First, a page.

TUCSON, Ariz.(KGUN) — Autism Acceptance Month starts this weekend, and one Tucson organization is helping adults with autism adjust and socialize at the same time. The Autism Society of Southern Arizona is working to bridge the gap for people living with autism with programs and initiatives. Board member Eric Stark says the challenges with social interactions in his life started in preschool and he had no idea why.
"I didn’t have a lot of friends and it affected every day of my life. I was playing with a group of children, and I always felt all alone. They were including me and yet I wasn’t included, I didn’t feel like I belonged because I couldn’t be on the same wavelength as them. They played as a group and I played as an individual. I couldn’t understand why that was, I wanted to be part of the group, but I didn’t have the skills." Stark said.
As Stark grew up, he says there were some tough challenges he had to work through as a teen and eventually as an adult.
“For most of my life I was in this deep dark hole of depression,” Stark said. "I saw no way out, I felt hopeless and worthless. I couldn’t understand why I was different then the kids around me. I wasn’t diagnosed until I was way into adulthood. Then suddenly it was an ah-ha moment that explained so much.” Stark said.
Time went by and Stark learned how to navigate his way through the world. Through his process of success and self-awareness and understanding, he landed a job working with the public and wanted to help others expand their horizons. That new sense of self inspired him to become a key part of the Autism Society of Southern Arizona.
"People who have a diagnosis of an autism spectrum disorder, their brain is just wired differently than the average person. They see and perceive the world differently,” Stark said.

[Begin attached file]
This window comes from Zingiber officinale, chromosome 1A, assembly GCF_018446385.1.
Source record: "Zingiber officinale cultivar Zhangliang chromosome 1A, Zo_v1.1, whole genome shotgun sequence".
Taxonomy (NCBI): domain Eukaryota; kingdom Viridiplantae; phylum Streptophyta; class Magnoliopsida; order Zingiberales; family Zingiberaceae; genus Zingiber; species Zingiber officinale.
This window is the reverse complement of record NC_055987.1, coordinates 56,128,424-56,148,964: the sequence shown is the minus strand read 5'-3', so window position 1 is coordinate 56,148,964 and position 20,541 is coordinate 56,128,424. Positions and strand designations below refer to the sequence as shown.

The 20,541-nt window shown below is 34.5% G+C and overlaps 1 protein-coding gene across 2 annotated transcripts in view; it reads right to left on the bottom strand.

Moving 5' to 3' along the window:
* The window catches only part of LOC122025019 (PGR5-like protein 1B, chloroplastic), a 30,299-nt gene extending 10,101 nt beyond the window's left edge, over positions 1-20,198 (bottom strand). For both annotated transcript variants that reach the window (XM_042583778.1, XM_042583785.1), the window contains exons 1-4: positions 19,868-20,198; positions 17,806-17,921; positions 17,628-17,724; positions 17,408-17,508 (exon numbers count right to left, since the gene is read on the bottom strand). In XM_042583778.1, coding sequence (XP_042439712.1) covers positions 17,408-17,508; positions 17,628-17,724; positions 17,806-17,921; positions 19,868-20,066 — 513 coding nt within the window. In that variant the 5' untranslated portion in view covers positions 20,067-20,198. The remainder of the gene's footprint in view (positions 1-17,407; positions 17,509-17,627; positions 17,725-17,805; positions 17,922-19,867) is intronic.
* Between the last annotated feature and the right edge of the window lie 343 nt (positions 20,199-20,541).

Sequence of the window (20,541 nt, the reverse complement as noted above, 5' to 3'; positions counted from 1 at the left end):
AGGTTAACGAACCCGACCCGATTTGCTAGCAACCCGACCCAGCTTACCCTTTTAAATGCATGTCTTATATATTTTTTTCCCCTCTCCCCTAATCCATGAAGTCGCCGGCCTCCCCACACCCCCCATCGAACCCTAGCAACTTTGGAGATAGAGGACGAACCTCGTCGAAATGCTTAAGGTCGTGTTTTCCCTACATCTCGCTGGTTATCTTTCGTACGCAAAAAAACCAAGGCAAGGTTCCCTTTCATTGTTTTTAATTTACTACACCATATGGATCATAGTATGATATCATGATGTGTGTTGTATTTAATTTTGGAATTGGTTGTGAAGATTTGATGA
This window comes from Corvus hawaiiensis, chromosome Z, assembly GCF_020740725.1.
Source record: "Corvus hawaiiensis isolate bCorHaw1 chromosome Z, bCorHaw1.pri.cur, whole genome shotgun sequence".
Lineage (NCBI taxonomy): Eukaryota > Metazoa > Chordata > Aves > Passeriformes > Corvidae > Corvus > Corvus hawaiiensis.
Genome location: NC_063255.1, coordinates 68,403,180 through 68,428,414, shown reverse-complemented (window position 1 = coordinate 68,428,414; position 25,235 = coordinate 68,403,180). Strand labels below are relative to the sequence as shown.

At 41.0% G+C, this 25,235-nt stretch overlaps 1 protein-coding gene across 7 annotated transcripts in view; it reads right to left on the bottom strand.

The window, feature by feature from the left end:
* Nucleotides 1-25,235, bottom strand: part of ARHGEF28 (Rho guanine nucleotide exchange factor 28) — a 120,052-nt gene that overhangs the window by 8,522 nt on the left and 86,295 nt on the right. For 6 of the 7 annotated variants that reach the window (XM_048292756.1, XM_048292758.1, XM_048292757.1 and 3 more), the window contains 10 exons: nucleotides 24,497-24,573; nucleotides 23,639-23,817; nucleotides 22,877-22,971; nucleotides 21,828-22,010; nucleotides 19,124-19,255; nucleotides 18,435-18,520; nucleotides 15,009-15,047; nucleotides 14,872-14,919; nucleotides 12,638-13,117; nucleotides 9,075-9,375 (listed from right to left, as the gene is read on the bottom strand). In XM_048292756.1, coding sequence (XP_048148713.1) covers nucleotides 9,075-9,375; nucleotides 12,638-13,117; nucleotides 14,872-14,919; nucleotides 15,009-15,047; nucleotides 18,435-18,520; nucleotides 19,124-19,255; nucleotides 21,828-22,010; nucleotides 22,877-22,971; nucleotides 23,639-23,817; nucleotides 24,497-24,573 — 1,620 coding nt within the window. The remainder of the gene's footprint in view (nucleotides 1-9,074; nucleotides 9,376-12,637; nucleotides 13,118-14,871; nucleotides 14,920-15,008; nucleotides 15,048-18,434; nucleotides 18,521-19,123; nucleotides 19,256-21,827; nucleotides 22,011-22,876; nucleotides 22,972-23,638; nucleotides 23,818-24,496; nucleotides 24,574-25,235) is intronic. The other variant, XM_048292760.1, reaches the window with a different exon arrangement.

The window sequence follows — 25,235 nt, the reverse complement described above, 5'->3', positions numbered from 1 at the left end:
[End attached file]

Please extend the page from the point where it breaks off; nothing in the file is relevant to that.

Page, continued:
Not only did Stark become a board member of the non-profit, he also facilitates the adult social club. It's a way to get more people on the spectrum to socialize in a safe space. Around 25 people participate in monthly events both online and in person to connect and talk about life.
"We do everything, we interact and play games online,” Stark said. "We also share our interests and hobbies and sometimes we have deep discussions about what it means to be different and how people can cope with those feelings." Stark said.
Right now, there are over 3.5 million people in the United States on the autism spectrum and that's why Stark wants to continue to do his part to help others live their best life.
“I just want people to be the people they were meant to be, and whatever is going on in their lives, even if its barriers or challenges, they can be so much more, "Stark said.
Adult social club meetings are scheduled for the third Friday of every month from 6 p.m. to 8 p.m., the next meeting is set for April 15th.
Learn more at as-az.org/social-club/
Shawndrea Thomas is an anchor and investigative reporter for KGUN 9. Shawndrea is living her dream as a journalist who’s passionate about making a difference. Share your story ideas and important issues with Shawndrea by emailing firstname.lastname@example.org or by connecting on Facebook, Instagram, and Twitter.